If you're looking for a shoe with a very well sculpted fiddleback waist while keeping the cost reasonable this absolutely fits the bill. It actually may be your only option out there in this price range for that matter.

That's of course if you don't mind a shoe produced in Asia. I certainly don't mind as long as the construction, material quality and aesthetics are up to par, which seems to be very much the case here. I own a pair of Meermins (made in China) and have been very happy with those as well given the expectations at their low ~$200 price point.

While I’ve highlighted just the one imperfection of the leather used on one shoe of the medial quarters, I don't find it too distracting given the other qualities of the shoe you receive. Namely, it's the beautifully executed fiddleback waist. I can't speak to Kent Wang's quality control, but given the attention to detail on this pair, I don't see it being a major problem and, perhaps, was unlucky to receive a pair that wasn't 100% perfect.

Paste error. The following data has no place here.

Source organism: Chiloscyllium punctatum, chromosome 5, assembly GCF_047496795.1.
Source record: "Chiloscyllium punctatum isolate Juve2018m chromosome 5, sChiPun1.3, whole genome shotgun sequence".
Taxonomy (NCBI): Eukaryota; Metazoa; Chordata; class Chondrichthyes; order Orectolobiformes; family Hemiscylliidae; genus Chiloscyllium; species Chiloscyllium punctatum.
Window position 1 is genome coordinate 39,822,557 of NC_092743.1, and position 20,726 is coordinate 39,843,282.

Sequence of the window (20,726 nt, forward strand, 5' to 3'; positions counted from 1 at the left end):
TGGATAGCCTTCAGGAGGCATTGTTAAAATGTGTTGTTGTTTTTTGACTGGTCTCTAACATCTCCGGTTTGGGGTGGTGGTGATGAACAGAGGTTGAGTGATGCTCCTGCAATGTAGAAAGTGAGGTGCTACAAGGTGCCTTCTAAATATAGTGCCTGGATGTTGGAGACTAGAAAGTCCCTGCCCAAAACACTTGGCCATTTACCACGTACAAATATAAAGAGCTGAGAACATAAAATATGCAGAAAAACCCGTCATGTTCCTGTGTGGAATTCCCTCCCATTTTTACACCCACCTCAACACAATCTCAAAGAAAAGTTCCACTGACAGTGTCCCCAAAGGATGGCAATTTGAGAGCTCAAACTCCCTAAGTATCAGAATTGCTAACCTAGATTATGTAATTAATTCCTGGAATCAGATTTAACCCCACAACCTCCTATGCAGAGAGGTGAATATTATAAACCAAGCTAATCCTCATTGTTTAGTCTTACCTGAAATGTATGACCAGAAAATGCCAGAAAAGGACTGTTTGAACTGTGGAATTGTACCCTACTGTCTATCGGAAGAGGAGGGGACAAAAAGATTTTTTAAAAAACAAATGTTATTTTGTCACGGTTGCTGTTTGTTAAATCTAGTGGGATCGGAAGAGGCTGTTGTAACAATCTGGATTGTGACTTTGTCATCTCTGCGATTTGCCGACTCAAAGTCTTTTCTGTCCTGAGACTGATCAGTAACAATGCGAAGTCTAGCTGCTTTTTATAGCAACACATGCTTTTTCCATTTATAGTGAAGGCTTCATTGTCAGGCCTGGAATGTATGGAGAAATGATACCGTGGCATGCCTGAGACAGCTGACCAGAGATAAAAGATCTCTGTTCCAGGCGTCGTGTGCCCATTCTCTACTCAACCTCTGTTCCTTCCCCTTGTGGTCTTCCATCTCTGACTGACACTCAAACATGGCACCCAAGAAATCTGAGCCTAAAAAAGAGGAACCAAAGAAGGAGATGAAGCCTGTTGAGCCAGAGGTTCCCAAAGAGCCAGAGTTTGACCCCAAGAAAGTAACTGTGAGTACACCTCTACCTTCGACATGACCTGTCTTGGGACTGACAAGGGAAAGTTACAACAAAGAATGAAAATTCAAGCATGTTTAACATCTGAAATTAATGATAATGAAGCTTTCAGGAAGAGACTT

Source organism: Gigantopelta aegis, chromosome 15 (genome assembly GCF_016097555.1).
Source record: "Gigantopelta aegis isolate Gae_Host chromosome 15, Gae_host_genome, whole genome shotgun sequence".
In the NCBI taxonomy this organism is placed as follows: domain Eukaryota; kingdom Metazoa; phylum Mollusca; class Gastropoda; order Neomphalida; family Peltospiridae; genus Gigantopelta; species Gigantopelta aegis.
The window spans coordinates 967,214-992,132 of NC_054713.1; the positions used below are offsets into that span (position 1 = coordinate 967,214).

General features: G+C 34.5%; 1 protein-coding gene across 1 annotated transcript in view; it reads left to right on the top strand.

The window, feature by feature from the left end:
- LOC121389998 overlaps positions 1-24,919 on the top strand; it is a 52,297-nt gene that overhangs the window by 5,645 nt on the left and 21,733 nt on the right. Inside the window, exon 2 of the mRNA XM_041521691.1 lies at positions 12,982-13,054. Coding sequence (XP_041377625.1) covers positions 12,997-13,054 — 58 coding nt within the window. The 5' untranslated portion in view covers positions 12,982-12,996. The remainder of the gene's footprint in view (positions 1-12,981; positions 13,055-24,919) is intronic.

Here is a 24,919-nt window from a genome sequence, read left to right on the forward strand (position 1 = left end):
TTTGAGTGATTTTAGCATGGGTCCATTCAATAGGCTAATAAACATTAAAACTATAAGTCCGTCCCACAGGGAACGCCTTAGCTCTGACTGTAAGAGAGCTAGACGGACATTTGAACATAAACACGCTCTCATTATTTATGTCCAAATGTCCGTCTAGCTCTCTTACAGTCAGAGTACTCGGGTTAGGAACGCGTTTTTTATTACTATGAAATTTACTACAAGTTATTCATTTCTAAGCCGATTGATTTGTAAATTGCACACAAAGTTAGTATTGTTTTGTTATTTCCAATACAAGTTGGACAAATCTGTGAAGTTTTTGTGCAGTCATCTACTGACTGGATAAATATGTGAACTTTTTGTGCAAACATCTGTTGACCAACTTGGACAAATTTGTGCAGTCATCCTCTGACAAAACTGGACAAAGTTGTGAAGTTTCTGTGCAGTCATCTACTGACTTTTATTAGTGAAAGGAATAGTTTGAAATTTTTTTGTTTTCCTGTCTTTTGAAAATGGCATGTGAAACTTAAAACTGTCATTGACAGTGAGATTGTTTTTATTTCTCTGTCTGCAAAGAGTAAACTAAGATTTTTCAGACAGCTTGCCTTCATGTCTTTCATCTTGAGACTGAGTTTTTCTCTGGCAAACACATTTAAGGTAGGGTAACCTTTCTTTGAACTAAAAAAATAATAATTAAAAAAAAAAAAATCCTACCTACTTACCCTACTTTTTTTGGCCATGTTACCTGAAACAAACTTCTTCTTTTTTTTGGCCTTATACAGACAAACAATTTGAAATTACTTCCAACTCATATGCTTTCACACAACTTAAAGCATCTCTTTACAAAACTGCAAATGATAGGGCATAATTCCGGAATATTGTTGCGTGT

This post will be updated once I've put some more miles on the shoes and will document how they wear over time on Instagram. I hope you enjoyed the Kent Wang shoes review!

Disclosure: Kent Wang sent me this pair of shoes for free in return for this unbiased review on my blog. All opinions expressed are exclusively mine and mine alone with no influence from Kent Wang. I've decided to keep the shoes to wear myself because I genuinely enjoy wearing them.

Have any questions or suggestions for the review? Drop me a comment below after browsing the gallery!

We end with the best part: shoe porn.